As we got to the main square and we saw the 22 meter statue of Alexander the great. We learned about the controversial Skopje 2014 project which the statue symbolically represents. The statue here is called warrior on a horse because of the constant claims by the Greeks about their warrior god.
The cost of the project is estimated at anywhere from 80 to more than 500 million euros and many Macedonian nationals have been highly critical of and I would strongly agree… They believe that money would have better been spent on the infrastructure. With poverty and high levels of unemployment throughout the whole country, that money could have been used better than trying to turn Skopje into a mini Las Vegas without the casinos.
We proceeded through the old bazaar to our next stop. The fortress is situated on the highest point in the city overlooking the Vardar river.
After Miha asked a couple of interesting questions to the group and proposed us a bet. If anyone paid enough attention to remember the key answer he would give us a coupon each for free beer at the local brewery (This would later become my favourite place to hang out on my visit) I couldn’t remember exactly what year the earthquake was but luckily the American lady next to me did so we all got free drinks! ***Cheers***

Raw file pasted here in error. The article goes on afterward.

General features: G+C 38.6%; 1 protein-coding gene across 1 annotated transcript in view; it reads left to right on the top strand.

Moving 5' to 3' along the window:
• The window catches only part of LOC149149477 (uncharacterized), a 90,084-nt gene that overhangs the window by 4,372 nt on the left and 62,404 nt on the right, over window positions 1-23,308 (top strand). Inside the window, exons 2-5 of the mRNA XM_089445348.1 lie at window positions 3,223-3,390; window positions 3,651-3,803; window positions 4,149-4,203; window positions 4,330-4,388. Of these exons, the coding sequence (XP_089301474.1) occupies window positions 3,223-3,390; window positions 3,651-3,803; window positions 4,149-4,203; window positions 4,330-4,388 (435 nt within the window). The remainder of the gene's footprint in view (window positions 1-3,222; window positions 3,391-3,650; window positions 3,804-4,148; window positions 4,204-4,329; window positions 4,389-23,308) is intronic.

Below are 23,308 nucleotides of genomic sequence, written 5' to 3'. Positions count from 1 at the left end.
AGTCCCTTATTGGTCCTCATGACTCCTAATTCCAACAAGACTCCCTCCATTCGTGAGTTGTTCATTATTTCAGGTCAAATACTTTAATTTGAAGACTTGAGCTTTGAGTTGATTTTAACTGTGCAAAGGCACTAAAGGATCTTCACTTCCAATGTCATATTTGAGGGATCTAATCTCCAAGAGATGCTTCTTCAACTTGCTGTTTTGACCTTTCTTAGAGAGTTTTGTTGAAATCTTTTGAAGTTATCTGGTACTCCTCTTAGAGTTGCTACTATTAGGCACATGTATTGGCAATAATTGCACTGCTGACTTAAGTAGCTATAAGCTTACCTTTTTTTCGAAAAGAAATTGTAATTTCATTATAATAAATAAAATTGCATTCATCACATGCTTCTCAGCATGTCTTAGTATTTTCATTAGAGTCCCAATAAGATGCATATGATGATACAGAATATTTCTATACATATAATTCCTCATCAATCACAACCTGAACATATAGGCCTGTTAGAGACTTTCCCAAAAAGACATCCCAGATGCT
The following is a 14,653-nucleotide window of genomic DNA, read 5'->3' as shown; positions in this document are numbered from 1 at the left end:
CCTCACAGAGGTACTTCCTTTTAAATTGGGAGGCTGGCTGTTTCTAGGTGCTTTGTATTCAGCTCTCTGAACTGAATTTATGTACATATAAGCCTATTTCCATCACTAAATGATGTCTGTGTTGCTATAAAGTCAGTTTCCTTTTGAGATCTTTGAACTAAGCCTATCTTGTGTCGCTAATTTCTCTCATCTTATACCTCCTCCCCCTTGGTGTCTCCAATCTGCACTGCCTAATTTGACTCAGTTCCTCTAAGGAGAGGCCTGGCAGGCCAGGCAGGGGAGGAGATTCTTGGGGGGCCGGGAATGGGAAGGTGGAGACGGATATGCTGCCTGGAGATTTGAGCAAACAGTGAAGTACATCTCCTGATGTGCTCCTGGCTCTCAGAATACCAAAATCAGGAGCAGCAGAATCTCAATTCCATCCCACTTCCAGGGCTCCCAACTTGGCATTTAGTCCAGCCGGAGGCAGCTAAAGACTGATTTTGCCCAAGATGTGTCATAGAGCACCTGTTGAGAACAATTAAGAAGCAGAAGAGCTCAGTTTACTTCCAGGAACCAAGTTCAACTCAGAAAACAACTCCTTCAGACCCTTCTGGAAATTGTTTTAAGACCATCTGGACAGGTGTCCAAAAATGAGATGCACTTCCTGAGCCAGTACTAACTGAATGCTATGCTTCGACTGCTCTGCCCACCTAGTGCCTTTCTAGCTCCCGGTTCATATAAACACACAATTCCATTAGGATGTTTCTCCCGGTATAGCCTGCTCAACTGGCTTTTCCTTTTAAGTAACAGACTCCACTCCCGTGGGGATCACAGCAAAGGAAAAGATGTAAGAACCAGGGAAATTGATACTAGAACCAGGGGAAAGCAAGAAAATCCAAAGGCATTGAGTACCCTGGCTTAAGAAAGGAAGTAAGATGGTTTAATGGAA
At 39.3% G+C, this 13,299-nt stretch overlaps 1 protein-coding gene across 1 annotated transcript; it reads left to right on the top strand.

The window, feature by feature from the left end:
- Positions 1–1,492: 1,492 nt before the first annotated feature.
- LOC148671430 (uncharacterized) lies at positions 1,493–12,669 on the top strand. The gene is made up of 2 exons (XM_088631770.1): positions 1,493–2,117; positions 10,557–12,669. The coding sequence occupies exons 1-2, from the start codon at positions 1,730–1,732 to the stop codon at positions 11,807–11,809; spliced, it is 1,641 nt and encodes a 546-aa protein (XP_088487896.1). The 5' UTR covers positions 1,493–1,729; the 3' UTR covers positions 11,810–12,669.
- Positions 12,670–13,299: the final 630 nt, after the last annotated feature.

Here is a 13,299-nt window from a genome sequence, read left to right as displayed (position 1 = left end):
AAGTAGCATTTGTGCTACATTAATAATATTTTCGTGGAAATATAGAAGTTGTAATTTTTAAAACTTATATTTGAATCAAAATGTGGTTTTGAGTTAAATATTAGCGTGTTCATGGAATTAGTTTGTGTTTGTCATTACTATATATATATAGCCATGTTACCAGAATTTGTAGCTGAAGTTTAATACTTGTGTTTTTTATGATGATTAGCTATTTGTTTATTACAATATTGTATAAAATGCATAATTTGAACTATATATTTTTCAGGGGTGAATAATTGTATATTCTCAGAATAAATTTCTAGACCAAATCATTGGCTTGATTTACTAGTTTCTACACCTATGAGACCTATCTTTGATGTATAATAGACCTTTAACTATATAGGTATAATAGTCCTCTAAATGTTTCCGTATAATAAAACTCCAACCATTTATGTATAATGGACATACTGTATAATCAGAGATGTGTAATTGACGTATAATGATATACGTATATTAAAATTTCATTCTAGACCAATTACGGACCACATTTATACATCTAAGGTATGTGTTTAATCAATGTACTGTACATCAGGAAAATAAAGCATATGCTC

Miha provided us with recommendations for restaurants and things he feels one should do when visiting the city.We donated some money and thanked him for the tour. Everyone from the group then proceeded to the brewery for the free pint.
Needless to say a pint turned into a couple …
Whilst sampling some of the tastiest beer I have tried in a while, we got acquainted with the group. Firstly we met the Danish, a group of five friends who ran their own rock bar in Copenhagen.*see you soon! Skol*They were here on a “company meeting” to visit bars and pubs to get ideas and possibly inspiration. We shared our plans for the weekend and they were going to the mountains the next morning.